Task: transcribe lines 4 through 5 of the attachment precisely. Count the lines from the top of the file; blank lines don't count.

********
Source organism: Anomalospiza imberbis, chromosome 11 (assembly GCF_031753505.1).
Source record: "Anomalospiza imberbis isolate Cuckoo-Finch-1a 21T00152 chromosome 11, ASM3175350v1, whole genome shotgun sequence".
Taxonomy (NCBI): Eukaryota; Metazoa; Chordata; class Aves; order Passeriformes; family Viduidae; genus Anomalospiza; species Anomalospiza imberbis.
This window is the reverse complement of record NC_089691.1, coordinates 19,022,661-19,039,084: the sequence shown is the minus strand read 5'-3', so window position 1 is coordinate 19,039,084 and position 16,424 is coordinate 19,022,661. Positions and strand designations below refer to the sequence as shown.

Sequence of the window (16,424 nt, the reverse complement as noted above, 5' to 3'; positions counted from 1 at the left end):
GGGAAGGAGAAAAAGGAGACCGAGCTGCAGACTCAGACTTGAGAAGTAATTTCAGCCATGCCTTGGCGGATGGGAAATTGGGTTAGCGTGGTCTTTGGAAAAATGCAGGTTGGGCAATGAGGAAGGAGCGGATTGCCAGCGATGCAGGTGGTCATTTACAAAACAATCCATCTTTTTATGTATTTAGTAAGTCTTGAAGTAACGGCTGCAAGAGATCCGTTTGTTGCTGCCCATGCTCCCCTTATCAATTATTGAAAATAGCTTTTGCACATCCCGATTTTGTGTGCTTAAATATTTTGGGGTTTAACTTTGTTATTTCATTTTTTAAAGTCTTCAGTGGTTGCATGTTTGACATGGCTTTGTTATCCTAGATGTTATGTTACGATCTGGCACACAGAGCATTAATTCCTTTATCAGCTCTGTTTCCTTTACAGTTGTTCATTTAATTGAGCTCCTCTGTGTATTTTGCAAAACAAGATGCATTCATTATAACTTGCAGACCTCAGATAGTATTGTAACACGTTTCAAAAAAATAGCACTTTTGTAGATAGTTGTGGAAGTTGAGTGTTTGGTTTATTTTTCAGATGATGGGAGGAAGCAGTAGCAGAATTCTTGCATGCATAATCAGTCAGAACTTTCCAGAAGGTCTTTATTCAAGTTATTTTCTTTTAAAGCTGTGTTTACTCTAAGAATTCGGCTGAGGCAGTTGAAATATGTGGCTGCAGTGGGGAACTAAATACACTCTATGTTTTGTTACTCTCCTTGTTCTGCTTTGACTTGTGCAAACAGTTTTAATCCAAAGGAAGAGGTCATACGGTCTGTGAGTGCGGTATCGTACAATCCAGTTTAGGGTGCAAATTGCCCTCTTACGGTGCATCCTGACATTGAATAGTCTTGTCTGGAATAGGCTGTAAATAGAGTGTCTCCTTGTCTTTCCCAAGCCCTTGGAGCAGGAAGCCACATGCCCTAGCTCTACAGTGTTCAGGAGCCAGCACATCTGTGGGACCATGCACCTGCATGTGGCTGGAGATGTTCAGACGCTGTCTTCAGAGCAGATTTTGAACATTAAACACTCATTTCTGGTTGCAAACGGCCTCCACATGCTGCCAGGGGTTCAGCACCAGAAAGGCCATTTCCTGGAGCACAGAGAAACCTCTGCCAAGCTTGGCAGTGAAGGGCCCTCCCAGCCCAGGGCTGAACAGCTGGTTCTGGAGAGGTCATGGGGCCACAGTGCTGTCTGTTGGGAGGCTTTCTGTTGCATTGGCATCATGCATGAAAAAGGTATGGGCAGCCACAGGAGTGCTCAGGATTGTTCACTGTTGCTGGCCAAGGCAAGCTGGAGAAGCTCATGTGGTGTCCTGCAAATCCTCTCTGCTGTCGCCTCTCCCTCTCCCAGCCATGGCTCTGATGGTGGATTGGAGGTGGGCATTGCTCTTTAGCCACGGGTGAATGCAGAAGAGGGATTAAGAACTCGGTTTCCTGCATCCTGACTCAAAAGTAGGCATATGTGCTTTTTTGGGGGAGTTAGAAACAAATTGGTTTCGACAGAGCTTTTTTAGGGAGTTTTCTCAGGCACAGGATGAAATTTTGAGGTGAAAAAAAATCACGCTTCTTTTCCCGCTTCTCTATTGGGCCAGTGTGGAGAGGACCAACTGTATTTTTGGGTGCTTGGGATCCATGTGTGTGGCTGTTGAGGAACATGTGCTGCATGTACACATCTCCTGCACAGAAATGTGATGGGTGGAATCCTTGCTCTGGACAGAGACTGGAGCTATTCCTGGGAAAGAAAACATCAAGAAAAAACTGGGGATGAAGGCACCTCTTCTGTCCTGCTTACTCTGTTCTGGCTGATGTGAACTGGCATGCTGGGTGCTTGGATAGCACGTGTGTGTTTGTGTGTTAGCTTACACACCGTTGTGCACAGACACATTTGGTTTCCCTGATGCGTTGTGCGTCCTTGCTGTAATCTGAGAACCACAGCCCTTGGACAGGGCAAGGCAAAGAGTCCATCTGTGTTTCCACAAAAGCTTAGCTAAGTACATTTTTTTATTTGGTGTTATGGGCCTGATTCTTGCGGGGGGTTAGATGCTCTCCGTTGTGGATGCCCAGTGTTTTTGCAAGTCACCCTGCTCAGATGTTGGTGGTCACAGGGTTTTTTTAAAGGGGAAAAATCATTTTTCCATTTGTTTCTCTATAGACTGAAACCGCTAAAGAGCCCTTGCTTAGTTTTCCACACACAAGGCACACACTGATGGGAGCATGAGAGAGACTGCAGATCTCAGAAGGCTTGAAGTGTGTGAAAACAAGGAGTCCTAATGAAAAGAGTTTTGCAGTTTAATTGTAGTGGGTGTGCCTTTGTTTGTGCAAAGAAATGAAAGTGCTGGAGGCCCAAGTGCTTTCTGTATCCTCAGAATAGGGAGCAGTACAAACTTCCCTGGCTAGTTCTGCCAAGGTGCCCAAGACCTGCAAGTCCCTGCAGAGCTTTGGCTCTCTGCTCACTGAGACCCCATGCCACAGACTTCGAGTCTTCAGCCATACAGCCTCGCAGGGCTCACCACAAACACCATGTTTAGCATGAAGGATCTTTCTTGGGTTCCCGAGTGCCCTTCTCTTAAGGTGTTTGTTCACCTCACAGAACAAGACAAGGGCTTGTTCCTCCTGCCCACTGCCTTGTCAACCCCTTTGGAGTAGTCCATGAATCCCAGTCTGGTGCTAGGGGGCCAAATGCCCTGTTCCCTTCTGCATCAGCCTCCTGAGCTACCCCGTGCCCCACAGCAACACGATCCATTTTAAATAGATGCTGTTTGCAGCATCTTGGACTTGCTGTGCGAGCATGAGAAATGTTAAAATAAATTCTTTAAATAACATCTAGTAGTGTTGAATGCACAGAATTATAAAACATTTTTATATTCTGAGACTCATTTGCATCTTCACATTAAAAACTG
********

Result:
This window is the reverse complement of record NC_089691.1, coordinates 19,022,661-19,039,084: the sequence shown is the minus strand read 5'-3', so window position 1 is coordinate 19,039,084 and position 16,424 is coordinate 19,022,661. Positions and strand designations below refer to the sequence as shown.

Sequence of the window (16,424 nt, the reverse complement as noted above, 5' to 3'; positions counted from 1 at the left end):